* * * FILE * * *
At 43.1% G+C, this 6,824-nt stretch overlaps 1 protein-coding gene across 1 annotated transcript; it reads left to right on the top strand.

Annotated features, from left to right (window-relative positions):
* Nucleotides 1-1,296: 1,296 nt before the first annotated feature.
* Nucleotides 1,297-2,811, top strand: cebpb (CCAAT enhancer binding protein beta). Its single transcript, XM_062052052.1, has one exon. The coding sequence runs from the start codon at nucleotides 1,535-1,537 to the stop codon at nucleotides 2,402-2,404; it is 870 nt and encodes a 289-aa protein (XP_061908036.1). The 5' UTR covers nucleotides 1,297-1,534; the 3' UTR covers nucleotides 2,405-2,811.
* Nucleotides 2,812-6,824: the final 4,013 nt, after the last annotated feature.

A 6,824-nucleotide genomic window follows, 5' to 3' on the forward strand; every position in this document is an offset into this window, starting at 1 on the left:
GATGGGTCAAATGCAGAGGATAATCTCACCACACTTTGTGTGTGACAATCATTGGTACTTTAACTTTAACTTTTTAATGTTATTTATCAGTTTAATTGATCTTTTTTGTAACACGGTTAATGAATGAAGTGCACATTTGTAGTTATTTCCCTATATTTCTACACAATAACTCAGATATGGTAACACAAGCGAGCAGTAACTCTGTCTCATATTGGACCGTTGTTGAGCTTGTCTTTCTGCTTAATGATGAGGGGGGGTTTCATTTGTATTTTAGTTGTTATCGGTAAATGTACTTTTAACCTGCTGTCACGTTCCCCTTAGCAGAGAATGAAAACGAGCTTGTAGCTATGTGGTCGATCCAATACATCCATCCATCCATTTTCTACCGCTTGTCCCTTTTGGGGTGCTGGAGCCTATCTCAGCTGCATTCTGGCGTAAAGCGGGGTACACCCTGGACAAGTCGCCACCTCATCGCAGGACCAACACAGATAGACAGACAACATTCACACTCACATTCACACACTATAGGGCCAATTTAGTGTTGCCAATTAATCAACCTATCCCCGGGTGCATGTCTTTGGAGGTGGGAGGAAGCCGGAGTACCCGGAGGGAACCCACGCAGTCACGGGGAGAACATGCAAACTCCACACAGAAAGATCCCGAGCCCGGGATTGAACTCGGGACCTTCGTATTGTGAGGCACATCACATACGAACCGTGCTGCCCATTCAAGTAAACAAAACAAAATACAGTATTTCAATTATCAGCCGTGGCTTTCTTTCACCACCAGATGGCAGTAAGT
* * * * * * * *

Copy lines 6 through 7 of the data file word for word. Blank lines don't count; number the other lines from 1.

A 6,824-nucleotide genomic window follows, 5' to 3' on the forward strand; every position in this document is an offset into this window, starting at 1 on the left:
GATGGGTCAAATGCAGAGGATAATCTCACCACACTTTGTGTGTGACAATCATTGGTACTTTAACTTTAACTTTTTAATGTTATTTATCAGTTTAATTGATCTTTTTTGTAACACGGTTAATGAATGAAGTGCACATTTGTAGTTATTTCCCTATATTTCTACACAATAACTCAGATATGGTAACACAAGCGAGCAGTAACTCTGTCTCATATTGGACCGTTGTTGAGCTTGTCTTTCTGCTTAATGATGAGGGGGGGTTTCATTTGTATTTTAGTTGTTATCGGTAAATGTACTTTTAACCTGCTGTCACGTTCCCCTTAGCAGAGAATGAAAACGAGCTTGTAGCTATGTGGTCGATCCAATACATCCATCCATCCATTTTCTACCGCTTGTCCCTTTTGGGGTGCTGGAGCCTATCTCAGCTGCATTCTGGCGTAAAGCGGGGTACACCCTGGACAAGTCGCCACCTCATCGCAGGACCAACACAGATAGACAGACAACATTCACACTCACATTCACACACTATAGGGCCAATTTAGTGTTGCCAATTAATCAACCTATCCCCGGGTGCATGTCTTTGGAGGTGGGAGGAAGCCGGAGTACCCGGAGGGAACCCACGCAGTCACGGGGAGAACATGCAAACTCCACACAGAAAGATCCCGAGCCCGGGATTGAACTCGGGACCTTCGTATTGTGAGGCACATCACATACGAACCGTGCTGCCCATTCAAGTAAACAAAACAAAATACAGTATTTCAATTATCAGCCGTGGCTTTCTTTCACCACCAGATGGCAGTAAGT